During the quiet time of year for a seasonal walking business, when everyone else is having beachy fun in the Yuraygir sun, what better thing to do than head to Tasmania? And walk?
It has taken nearly 50 years for me to get there at least, but this January, we finally landed on this fascinating island. Loaded with backpacks full of dehydrated food, sleeping gear and all manner of walking kit, my family and I declared ourselves almost ready to take on the famous Overland Track.
The psychological preparation was perhaps the hardest part, largely because while we are all fit and well, our eleven year old son was understandably a little morose at the prospect of lugging one third of his body weight around a snakey, childless place for 6 days of his precious school holiday break. Before leaving, none of his peers could see the value in the idea either, and he reasoned that he would be exhausting himself for little gain, only to be eating from very unpromising looking sachets and zip lock bags. For a budding gourmet junior chef, this all made little sense.
So apart from us trying to sell this walk to him on the basis of abstract ideas such as ‘scenery’ and ‘achievement’, it was decided early on that outright bribery might be a sensible tactic. If he achieved this walk without ‘complaint’ – a term we kept vaguely defined – he would be awarded the princely sum of $100, to be spent as he wished (within reason) upon our return to civilisation. While all three of us knew this regime was certain to break numerous cultural mores and be thoroughly at odds with best practice parenting advice, we agreed to it, and prepared ourselves. Or we thought we had!
I for one panicked when I first put on what I thought were my now well worn in walking boots, realising that they really were too small. I then found myself the night before the walk in a Launceston outdoor shop with 10 minutes until closing time, frantically trying on and buying a larger, altogether different pair of boots. (This turned out to have been a very wise move that saved me from doing a lot of my own feet related complaining).
With that out of the way, we made our way to the busy Cradle Mountain region, squeezing in an afternoon of walking before the Overland track proper. We were amazed at the moors, the wonderful button grass plains with wombats hustling about, and the magnificent and refreshing Dove Lake, all with the awesome Cradle Mountain behind it. We went to bed early in readiness for the journey ahead, hoping we were up to it.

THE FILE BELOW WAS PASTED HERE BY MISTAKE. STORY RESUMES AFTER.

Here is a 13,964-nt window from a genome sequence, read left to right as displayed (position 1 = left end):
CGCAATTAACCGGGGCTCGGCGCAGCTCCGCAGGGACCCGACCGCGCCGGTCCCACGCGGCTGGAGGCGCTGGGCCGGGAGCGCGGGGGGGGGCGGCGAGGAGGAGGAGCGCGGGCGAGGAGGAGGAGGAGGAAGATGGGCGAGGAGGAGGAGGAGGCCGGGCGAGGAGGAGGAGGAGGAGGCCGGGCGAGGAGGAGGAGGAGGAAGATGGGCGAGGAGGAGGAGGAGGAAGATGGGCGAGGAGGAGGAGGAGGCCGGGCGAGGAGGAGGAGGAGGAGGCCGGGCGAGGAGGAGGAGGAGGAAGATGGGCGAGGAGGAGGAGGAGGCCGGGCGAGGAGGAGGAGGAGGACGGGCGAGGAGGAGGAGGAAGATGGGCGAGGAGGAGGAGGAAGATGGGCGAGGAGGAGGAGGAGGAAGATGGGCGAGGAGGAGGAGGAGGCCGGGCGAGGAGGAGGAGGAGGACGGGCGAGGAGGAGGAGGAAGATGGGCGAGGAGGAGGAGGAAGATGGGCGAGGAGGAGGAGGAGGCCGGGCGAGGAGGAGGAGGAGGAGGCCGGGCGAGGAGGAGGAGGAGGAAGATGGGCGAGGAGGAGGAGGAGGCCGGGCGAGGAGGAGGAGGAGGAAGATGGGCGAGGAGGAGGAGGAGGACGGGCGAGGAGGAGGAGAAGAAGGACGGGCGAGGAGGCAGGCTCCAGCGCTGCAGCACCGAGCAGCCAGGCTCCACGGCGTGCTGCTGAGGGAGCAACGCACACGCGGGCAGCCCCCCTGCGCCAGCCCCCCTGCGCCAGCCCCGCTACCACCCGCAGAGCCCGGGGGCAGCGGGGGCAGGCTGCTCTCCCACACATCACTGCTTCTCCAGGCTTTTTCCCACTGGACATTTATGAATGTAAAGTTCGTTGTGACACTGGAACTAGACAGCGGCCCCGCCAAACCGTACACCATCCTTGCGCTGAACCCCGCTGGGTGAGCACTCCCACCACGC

Doubtless, many have written more eloquently than I could about the many qualities of the country through which the Overland Track travels. Suffice it say that it really was a superb way for this little family to spend six days, far from modernity, sharing the track with a variety of other appreciative human souls. Our food held us up (with great planning by Gina), the streams and creeks quenched our thirsts along the way, the raging bushfires stayed downwind of us, and the fauna and flora were gracious in accepting our presence in this mighty landscape, even the Tiger Snakes. Outrageously cool lakes cleansed our bodies daily, our sleeping bags were just warm enough, our feet did not blister or ache (too much), and the scenery really was amazing, even for a tweenager.
While we did have to cough up the $100, our son grew in a many ways through this experience. We assumed he would not even consider another walk next year, but he was happy to discuss the sorts of conditions that might apply in future – without mention of money! He genuinely was proud to have achieved this distance and engaged with the relative remoteness of the central tablelands. He had been self-sufficient, enjoyed meeting other people and felt strong and well. That really is an achievement! And he was so uncomplaining that I could not help but jackpot his hush money by $20.
This was a great and memorable family experience with highs and lows, but highly recommended if you want to try to grow your children into strong, proud, independent nature-oriented people. I’ll leave it to the reader to work out the role and significance of certain external motivations in this context. ;)>